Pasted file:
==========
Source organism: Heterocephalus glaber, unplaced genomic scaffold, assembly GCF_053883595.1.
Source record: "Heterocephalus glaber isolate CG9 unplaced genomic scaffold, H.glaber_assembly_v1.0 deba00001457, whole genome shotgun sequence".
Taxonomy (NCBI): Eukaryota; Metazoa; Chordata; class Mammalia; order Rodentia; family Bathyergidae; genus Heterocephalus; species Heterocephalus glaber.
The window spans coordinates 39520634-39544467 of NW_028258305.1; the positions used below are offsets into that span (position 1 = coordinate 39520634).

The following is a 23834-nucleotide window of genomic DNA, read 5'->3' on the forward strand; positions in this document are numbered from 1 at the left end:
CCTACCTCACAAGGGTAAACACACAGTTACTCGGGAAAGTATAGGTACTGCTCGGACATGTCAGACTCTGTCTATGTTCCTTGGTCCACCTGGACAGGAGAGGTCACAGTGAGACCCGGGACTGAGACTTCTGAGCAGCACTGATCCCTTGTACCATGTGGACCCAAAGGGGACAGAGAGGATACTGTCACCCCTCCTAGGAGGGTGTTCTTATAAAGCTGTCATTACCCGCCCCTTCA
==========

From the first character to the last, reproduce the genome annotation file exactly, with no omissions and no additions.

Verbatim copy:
Source organism: Heterocephalus glaber, unplaced genomic scaffold, assembly GCF_053883595.1.
Source record: "Heterocephalus glaber isolate CG9 unplaced genomic scaffold, H.glaber_assembly_v1.0 deba00001457, whole genome shotgun sequence".
Taxonomy (NCBI): Eukaryota; Metazoa; Chordata; class Mammalia; order Rodentia; family Bathyergidae; genus Heterocephalus; species Heterocephalus glaber.
The window spans coordinates 39520634-39544467 of NW_028258305.1; the positions used below are offsets into that span (position 1 = coordinate 39520634).

The following is a 23834-nucleotide window of genomic DNA, read 5'->3' on the forward strand; positions in this document are numbered from 1 at the left end:
CCTACCTCACAAGGGTAAACACACAGTTACTCGGGAAAGTATAGGTACTGCTCGGACATGTCAGACTCTGTCTATGTTCCTTGGTCCACCTGGACAGGAGAGGTCACAGTGAGACCCGGGACTGAGACTTCTGAGCAGCACTGATCCCTTGTACCATGTGGACCCAAAGGGGACAGAGAGGATACTGTCACCCCTCCTAGGAGGGTGTTCTTATAAAGCTGTCATTACCCGCCCCTTCA